Everything You Should Know About Pelvic Inflammatory Disease

Pelvic inflammatory disease (PID) – There are a lot of conditions that can affect the female reproductive system. Some of them don’t cause severe symptoms while others can significantly affect your reproductive health and well-being. Pelvic inflammatory disease is a dangerous condition that can cause serious complications. In this article, we will tell you everything you should know about pelvic inflammatory disease.

Pelvic inflammatory disease (PID)

What is pelvic inflammatory disease?

Pelvic inflammatory disease (PID) is a condition in which female pelvic organs become infected and inflamed. According to the US Department of Health and Human Services, about 5 percent of women in the United States are affected by PID. Pelvic inflammatory disease is an extremely dangerous, even life-threatening condition if the infection spreads into your bloodstream.

Symptoms of pelvic inflammatory disease

Symptoms of pelvic inflammatory disease can be mild and difficult to recognize. Some women with pelvic inflammatory disease don’t have any severe symptoms. However, the others may experience:

  • Fever
  • Abnormal vaginal discharge with an unpleasant smell
  • Chronic pelvic pain
  • Vaginal bleeding between periods or after sex
  • Pain during sex
  • Pain during urination
  • Vomiting
  • Fainting

If you have noticed at least some of the aforementioned symptoms, it is better to make an appointment with a gynecologist for a thorough diagnosis. You should understand that the earlier you start to treat PID, the more effective treatment will be. 

Causes of pelvic inflammatory disease

Bacteria that enter the reproductive tract often cause pelvic inflammatory disease. These bacteria are passed from the vagina through the cervix to the uterus, fallopian tubes and ovaries, and into the pelvis. Many types of bacteria can cause PID, but gonorrhea and chlamydia are the most common as they cause about 90% of PID cases.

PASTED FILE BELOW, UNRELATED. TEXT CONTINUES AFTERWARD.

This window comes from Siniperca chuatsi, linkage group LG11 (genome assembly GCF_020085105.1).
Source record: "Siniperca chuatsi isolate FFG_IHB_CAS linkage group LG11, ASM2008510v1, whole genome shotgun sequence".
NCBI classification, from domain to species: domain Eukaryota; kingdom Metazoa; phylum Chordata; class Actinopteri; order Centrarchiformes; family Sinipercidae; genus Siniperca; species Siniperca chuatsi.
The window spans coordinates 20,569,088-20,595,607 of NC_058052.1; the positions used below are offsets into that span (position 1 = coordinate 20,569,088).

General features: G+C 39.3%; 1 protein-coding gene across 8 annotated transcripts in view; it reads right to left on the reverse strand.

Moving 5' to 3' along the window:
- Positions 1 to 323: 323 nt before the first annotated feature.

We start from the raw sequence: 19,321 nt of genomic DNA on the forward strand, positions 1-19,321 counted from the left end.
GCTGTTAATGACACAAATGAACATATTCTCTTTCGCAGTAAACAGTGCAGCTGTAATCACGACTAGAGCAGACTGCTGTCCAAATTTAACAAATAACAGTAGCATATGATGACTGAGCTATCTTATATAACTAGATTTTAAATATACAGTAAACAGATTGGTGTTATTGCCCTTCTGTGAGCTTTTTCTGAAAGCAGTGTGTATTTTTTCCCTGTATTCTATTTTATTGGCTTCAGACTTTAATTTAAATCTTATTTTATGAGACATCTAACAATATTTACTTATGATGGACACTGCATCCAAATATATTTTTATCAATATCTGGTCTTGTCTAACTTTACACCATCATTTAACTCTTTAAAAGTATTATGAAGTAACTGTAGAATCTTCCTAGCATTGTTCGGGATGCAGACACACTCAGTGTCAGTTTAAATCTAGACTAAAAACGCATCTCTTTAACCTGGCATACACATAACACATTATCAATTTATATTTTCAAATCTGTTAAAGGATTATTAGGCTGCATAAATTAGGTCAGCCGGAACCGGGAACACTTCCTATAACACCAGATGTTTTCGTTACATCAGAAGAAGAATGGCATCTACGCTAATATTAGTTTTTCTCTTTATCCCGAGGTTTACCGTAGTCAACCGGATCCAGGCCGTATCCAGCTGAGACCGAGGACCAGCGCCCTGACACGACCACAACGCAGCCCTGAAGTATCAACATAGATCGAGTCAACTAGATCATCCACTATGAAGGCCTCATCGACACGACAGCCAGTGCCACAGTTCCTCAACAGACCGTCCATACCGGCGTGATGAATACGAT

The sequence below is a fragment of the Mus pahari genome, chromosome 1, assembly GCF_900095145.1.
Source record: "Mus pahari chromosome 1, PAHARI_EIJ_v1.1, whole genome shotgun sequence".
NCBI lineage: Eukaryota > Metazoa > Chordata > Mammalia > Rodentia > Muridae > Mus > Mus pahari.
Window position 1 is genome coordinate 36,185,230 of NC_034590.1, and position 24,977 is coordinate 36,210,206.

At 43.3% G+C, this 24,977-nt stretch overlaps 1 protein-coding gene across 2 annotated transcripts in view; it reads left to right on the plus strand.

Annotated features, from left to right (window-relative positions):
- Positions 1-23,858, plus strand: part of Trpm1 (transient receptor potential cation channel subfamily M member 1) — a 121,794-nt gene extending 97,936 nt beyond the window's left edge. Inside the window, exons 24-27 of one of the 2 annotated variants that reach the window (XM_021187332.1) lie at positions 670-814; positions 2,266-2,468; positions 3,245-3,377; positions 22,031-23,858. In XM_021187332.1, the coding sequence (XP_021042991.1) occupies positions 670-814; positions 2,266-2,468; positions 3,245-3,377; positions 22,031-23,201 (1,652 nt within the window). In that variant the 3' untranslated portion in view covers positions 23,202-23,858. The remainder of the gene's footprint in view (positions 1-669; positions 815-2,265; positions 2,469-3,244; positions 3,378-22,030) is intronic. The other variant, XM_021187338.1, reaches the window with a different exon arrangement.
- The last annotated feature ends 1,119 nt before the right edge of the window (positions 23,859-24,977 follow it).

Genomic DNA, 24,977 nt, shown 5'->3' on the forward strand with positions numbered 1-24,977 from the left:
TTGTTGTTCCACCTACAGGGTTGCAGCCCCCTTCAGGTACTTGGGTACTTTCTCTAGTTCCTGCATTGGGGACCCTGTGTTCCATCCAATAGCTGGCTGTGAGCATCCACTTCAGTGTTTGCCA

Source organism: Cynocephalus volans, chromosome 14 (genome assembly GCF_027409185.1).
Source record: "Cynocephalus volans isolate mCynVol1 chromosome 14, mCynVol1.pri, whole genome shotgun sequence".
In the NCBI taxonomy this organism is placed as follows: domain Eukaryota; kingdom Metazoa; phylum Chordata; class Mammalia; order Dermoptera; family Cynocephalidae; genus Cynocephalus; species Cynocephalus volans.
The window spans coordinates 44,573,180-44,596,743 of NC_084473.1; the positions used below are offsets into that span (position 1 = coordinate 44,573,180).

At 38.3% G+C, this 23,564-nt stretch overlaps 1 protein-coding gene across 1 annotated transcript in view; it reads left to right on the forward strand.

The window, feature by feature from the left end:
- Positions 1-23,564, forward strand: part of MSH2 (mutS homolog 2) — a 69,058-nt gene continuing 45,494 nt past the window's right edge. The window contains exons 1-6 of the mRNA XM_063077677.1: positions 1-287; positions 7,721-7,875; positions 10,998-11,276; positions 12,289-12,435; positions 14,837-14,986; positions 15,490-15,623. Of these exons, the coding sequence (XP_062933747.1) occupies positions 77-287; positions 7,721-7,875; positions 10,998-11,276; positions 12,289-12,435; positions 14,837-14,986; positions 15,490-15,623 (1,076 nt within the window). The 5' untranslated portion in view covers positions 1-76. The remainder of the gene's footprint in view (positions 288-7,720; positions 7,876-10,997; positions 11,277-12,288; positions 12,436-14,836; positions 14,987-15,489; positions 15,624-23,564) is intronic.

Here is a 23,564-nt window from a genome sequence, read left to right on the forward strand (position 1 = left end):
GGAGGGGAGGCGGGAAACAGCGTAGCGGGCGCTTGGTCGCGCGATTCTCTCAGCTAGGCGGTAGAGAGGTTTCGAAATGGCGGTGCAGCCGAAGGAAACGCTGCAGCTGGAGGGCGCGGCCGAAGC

Bacteria can also enter your reproductive tract when the normal barrier created by the cervix is ??disrupted. This can happen during menstruation and after childbirth, miscarriage, or abortion. In rare cases, bacteria can also enter the reproductive tract during the insertion of an intrauterine device (IUD) or any procedure that involves inserting instruments into the uterus.

Risk factors for pelvic inflammatory disease

Your risk of getting pelvic inflammatory disease rises if you have gonorrhea, chlamydia, or other STIs. But you can also develop PID because of untreated naturally occurring infections and other factors. The most common of them include:

  • Sex before the age of 25
  • Multiple sex partners
  • Unprotected sex (without a condom)
  • Recently inserted an intrauterine device (IUD)
  • Douching
  • A history of pelvic inflammatory disease

Complications of pelvic inflammatory disease

Without timely and proper treatment, pelvic inflammatory disease can lead to serious complications. For example, inflammation can contribute to the development of scars and adhesions that can block the fallopian tubes and ovaries. This means that you may have problems with getting pregnant. 

As mentioned above, pelvic inflammatory disease can be life-threatening if the infection enters your bloodstream. Additionally, untreated PID can cause chronic pelvic pain and increase your risk of ectopic pregnancy. 

Treatment options for pelvic inflammatory disease

If you have been diagnosed with pelvic inflammatory disease, you should visit a gynecology clinic and start treatment as soon as possible. In most cases, antibiotics can fight the infection and eliminate the symptoms. However, you should take all your medicine as prescribed, even if you start feeling better. If medication doesn’t work, you may need to undergo surgical treatment. 

Prevention tips

If you want to avoid pelvic inflammatory disease, you need to pay attention to your reproductive system. This means that you should use condoms during sex to prevent infection with STIs. You also should undergo STD testing if you have noticed any symptoms of STIs and undergo timely treatment. It would also be beneficial to limit the number of sexual partners. 

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Article Author Details

Amelia Grant

I am Amelia Grant, journalist, and blogger. I think that information is a great force that is able to change people’s lives for the better. That is why I feel a strong intention to share useful and important things about health self-care, wellness and other advice that may be helpful for people.